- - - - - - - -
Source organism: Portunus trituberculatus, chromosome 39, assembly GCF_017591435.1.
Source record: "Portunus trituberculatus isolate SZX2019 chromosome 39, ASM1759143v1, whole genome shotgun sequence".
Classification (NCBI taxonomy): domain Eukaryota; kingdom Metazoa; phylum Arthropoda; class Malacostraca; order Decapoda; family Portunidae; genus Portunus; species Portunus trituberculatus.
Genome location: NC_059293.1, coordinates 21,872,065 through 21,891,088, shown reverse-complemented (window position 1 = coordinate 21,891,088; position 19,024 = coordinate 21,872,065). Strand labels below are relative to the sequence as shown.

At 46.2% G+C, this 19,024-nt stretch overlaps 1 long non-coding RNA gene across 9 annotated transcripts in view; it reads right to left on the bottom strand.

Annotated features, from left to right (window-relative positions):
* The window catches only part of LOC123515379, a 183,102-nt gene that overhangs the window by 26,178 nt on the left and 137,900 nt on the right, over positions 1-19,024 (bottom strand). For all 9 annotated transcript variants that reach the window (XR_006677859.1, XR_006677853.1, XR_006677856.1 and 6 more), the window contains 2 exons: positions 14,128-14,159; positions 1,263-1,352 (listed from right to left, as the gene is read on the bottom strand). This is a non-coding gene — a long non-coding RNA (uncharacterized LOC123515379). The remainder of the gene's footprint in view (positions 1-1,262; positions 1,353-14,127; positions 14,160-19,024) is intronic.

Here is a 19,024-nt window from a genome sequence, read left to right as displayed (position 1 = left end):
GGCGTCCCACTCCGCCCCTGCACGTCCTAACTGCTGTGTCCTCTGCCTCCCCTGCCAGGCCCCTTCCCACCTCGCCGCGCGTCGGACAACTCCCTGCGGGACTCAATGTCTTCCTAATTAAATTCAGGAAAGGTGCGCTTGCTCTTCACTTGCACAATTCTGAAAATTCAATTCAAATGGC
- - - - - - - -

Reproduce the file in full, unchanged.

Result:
Source organism: Portunus trituberculatus, chromosome 39, assembly GCF_017591435.1.
Source record: "Portunus trituberculatus isolate SZX2019 chromosome 39, ASM1759143v1, whole genome shotgun sequence".
Classification (NCBI taxonomy): domain Eukaryota; kingdom Metazoa; phylum Arthropoda; class Malacostraca; order Decapoda; family Portunidae; genus Portunus; species Portunus trituberculatus.
Genome location: NC_059293.1, coordinates 21,872,065 through 21,891,088, shown reverse-complemented (window position 1 = coordinate 21,891,088; position 19,024 = coordinate 21,872,065). Strand labels below are relative to the sequence as shown.

At 46.2% G+C, this 19,024-nt stretch overlaps 1 long non-coding RNA gene across 9 annotated transcripts in view; it reads right to left on the bottom strand.

Annotated features, from left to right (window-relative positions):
* The window catches only part of LOC123515379, a 183,102-nt gene that overhangs the window by 26,178 nt on the left and 137,900 nt on the right, over positions 1-19,024 (bottom strand). For all 9 annotated transcript variants that reach the window (XR_006677859.1, XR_006677853.1, XR_006677856.1 and 6 more), the window contains 2 exons: positions 14,128-14,159; positions 1,263-1,352 (listed from right to left, as the gene is read on the bottom strand). This is a non-coding gene — a long non-coding RNA (uncharacterized LOC123515379). The remainder of the gene's footprint in view (positions 1-1,262; positions 1,353-14,127; positions 14,160-19,024) is intronic.

Here is a 19,024-nt window from a genome sequence, read left to right as displayed (position 1 = left end):
GGCGTCCCACTCCGCCCCTGCACGTCCTAACTGCTGTGTCCTCTGCCTCCCCTGCCAGGCCCCTTCCCACCTCGCCGCGCGTCGGACAACTCCCTGCGGGACTCAATGTCTTCCTAATTAAATTCAGGAAAGGTGCGCTTGCTCTTCACTTGCACAATTCTGAAAATTCAATTCAAATGGC